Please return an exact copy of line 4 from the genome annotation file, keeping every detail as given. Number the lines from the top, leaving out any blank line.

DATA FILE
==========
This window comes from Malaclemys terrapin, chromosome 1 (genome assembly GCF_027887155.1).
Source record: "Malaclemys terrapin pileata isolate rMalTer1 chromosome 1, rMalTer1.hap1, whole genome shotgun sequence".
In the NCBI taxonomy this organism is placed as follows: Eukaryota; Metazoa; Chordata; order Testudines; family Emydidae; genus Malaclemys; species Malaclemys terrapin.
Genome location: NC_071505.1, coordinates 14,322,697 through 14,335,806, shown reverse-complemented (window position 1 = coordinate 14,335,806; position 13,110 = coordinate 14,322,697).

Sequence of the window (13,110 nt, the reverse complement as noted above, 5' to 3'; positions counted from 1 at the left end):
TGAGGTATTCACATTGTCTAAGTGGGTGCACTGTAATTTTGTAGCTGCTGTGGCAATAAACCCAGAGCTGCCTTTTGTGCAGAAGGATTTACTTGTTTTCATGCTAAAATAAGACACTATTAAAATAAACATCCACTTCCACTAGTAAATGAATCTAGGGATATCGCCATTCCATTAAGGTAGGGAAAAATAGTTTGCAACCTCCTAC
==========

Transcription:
Genome location: NC_071505.1, coordinates 14,322,697 through 14,335,806, shown reverse-complemented (window position 1 = coordinate 14,335,806; position 13,110 = coordinate 14,322,697).